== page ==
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How 'Star Trek: Prodigy' pulled off a major crossover event

The latest Prodigy episode assembles iconic Star Trek characters for one of the franchise's coolest (and most challenging) scenes.

By Phil Pirrello
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Star Trek: Prodigy boldly went this week where Marvel and the CW's DC shows have gone before, with an impressive crossover episode of sorts that is one of the most ambitious things Star Trek has ever done.

"Kobayashi," the newest episode of the hit Paramount + and Nickelodeon show, takes its name from the classic "no-win scenario" training exercise first introduced in Star Trek II: The Wrath of Kahn and centers on Dal taking a holodeck version of the test to find out what kind of captain he is. He does so with the help of a dream team roster of various classic Trek characters: Deep Space Nine's Odo, The Next Generation's Dr. Crusher, and Star Trek: The Original Series vets Uhura, Scotty (who appears in his red movies uniform) and... Science Officer Mr. Spock. Gates McFadden reprises her iconic TNG character, while the others' dialogue is sourced from audio across various Trek episodes and movies. The crossover, albeit in holodeck form, takes place on the bridge of the Enterprise-D and it was a very challenging, and fun, episode to wrangle for writer and Prodigy executive producer (and Trek superfan) Aaron J. Waltke.

“I’m not gonna lie, it was probably one of the hardest writing experiences I’ve ever had," Waltke revealed in an interview with Polygon. "There were cases where I thought I had finally found the perfect line and then I would go track down the audio and the [actor] was just too far away from the 1960s microphones that were recording, or they were rattling something.”

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Waltke largely took it upon himself to hunt down the dialogue necessary for the drama to work by taking a deep dive into many episodes from multiple series in the franchise. 

"I think I probably watched around 45 episodes top to bottom, and read about 90 Star Trek scripts top to bottom, to find the perfect lines," Waltke explained in an interview with So just how exactly did he pinpoint those lines of dialogue?

"I had all of the scripts, and I wound up creating a computer algorithm. I used a lot of Boolean searches, searching the scripts to see if I could find the right lines to fill in the blanks. Because there were a few key ones like, [Spock's line from TNG's 'Unification, Part II']: 'In your own way, you are as stubborn as another Captain of the Enterprise I once knew.' I knew I wanted to use that. And sometimes I would find a line, and then I would track it down in the episode, and it wouldn't sound right, or it would be the wrong delivery, so then I would have to take that out and plug it back in. It was quite an endeavor, to say the least."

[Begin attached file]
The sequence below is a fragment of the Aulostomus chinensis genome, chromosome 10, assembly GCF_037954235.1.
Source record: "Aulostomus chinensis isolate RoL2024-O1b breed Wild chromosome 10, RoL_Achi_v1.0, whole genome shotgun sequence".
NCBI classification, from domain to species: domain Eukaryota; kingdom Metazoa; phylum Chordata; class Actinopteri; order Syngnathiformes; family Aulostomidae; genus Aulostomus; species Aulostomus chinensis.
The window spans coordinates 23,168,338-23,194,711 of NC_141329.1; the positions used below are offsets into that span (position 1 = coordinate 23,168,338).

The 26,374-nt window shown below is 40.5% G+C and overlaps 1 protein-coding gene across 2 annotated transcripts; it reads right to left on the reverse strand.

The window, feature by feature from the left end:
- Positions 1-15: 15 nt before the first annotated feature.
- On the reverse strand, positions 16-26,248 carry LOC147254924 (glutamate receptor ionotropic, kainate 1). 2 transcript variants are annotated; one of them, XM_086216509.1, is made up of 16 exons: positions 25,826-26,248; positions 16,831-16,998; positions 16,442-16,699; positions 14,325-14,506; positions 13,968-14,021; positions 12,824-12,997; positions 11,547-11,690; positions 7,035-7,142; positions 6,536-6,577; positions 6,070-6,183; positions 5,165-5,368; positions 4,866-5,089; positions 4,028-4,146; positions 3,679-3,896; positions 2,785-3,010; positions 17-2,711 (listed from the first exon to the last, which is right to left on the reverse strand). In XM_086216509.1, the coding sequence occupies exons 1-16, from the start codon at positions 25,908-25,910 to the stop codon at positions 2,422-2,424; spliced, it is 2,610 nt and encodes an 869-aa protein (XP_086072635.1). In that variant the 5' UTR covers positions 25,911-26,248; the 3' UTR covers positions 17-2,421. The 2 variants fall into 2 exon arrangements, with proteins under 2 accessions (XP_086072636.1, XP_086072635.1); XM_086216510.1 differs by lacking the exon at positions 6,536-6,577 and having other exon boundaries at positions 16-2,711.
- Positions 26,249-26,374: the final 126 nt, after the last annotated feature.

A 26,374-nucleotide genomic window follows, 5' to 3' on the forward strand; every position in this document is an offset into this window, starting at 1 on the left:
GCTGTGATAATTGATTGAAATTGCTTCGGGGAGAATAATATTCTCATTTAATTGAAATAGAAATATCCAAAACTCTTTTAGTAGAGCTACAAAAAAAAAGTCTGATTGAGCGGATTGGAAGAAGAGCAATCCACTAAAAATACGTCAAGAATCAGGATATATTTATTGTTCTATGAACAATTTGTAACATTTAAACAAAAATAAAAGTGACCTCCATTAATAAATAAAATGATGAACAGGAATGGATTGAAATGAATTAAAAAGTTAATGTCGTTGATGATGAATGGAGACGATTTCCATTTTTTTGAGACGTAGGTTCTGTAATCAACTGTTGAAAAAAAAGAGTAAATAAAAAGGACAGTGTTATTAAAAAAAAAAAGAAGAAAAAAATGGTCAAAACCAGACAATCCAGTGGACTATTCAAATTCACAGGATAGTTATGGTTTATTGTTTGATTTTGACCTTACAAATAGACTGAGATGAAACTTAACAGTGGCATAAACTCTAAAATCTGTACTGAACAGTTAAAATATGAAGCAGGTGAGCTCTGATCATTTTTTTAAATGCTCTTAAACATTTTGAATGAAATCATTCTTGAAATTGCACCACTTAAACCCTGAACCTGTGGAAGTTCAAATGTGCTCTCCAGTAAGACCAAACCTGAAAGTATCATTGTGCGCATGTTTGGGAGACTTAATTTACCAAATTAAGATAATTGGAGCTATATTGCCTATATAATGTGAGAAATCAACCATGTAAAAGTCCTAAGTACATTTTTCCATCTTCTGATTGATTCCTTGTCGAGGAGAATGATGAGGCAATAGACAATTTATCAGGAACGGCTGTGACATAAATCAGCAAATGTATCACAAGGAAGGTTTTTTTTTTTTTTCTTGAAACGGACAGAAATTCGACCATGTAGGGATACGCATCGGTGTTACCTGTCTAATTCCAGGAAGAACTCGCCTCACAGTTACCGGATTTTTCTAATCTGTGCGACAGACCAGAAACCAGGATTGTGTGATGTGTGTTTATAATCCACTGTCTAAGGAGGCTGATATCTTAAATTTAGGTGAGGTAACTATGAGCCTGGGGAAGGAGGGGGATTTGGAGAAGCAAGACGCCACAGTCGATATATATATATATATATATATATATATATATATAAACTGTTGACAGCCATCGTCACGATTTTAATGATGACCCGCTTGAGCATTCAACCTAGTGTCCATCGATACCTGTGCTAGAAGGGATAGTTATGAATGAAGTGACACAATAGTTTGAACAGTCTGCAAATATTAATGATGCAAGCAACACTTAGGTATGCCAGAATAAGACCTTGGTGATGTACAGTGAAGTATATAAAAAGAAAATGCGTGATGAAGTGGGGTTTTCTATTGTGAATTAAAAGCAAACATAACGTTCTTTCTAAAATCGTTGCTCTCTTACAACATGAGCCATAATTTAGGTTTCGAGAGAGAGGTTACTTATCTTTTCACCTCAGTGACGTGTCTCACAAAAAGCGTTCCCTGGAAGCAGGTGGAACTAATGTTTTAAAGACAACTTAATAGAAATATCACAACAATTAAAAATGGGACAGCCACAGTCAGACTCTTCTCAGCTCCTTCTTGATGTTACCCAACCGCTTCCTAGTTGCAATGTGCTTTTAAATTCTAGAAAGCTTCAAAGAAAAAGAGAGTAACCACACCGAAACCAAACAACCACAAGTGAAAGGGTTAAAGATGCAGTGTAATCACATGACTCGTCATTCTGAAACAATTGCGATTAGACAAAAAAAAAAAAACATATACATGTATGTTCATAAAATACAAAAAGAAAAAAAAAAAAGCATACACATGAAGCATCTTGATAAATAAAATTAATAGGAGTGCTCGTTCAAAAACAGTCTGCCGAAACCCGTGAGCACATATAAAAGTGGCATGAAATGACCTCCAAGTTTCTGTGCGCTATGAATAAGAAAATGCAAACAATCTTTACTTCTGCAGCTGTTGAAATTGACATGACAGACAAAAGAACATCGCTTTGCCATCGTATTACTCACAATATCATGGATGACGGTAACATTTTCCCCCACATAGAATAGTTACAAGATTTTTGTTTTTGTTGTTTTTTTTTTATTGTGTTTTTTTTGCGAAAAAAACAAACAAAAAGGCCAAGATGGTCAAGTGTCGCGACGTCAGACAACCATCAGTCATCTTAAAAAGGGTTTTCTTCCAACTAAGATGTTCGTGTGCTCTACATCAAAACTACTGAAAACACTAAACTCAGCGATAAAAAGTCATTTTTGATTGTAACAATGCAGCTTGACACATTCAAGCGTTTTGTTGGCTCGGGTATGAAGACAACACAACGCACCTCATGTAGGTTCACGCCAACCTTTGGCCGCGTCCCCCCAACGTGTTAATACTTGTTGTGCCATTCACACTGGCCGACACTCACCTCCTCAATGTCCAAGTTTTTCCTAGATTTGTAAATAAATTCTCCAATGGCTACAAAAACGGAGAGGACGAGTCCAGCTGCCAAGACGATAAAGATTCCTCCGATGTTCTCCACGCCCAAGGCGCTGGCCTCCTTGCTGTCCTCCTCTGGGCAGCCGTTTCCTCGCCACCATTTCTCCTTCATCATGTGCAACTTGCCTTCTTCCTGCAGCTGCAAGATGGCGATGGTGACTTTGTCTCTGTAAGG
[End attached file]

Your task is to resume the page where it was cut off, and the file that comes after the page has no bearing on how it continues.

As challenging as the episode was to execute, it also afforded the Prodigy writers one of the most geekiest work conversations ever: Coming up with the ideal bridge crew. At one point, the writers had at least eight potential candidates in mind (including Worf), but eventually technical needs and story demands narrowed that number down to four. 

No matter which character they chose, Waltke felt it was essential that the characters speak in their original voices and the dialogue would be spliced together from previous Treks to bring this new episode to life.

"I was using these basic storytelling units of, 'Okay, here's a bunch of great lines from Odo that kind of sound like he's upset, and here's some great lines from Uhura where she is alerting people to go to battle stations," the writer explained to "And then it was a lot of shuffling around, but also catering a few specific lines to make it seem like they were really in the room talking to each other. It was a lot of finagling, but I think we finally got to a place where it works."

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Since McFadden's character interacted more directly with Dal in the episode, the actress reprised her role, one she hasn't played since 2002's Star Trek: Nemesis. She even improvised a line that made it into the show:  “The phenomenon of your stubbornness belongs in a medical textbook.” 

As fan service-y as the episode may seem on the surface, the characters' inclusion in the events of "Kobayashi" service the deep thematics of both the episode's storyline and Dal's character arc. 

"Something we realized very early on [is] that we wanted to use the Kobayashi Maru scenario as a functioning metaphor for how our characters, but in this particular scenario, Dal, how they react to a hopeless situation. But, specifically, Dal hanging onto this idea that he has to be in control in order to be a good captain. Not only a good captain, but a good leader or a good crewmate to his friends," Waltke told "Because I think Dal is so not used to being in a family, a found family or whatnot, that it's uncomfortable for him, and so he tends to act out a little bit. In our minds, the Kobayashi Maru was the perfect chance for Dal to finally just brass tacks, all the cards on the table, here's a computer simulation telling you that you aren't what you want to think you are as a captain."

To paraphrase the episode, "J.T. Kirk" would be proud of both Dal's and the show's solution. 

Star Trek: Prodigy airs new episodes every Thursday on Paramount+.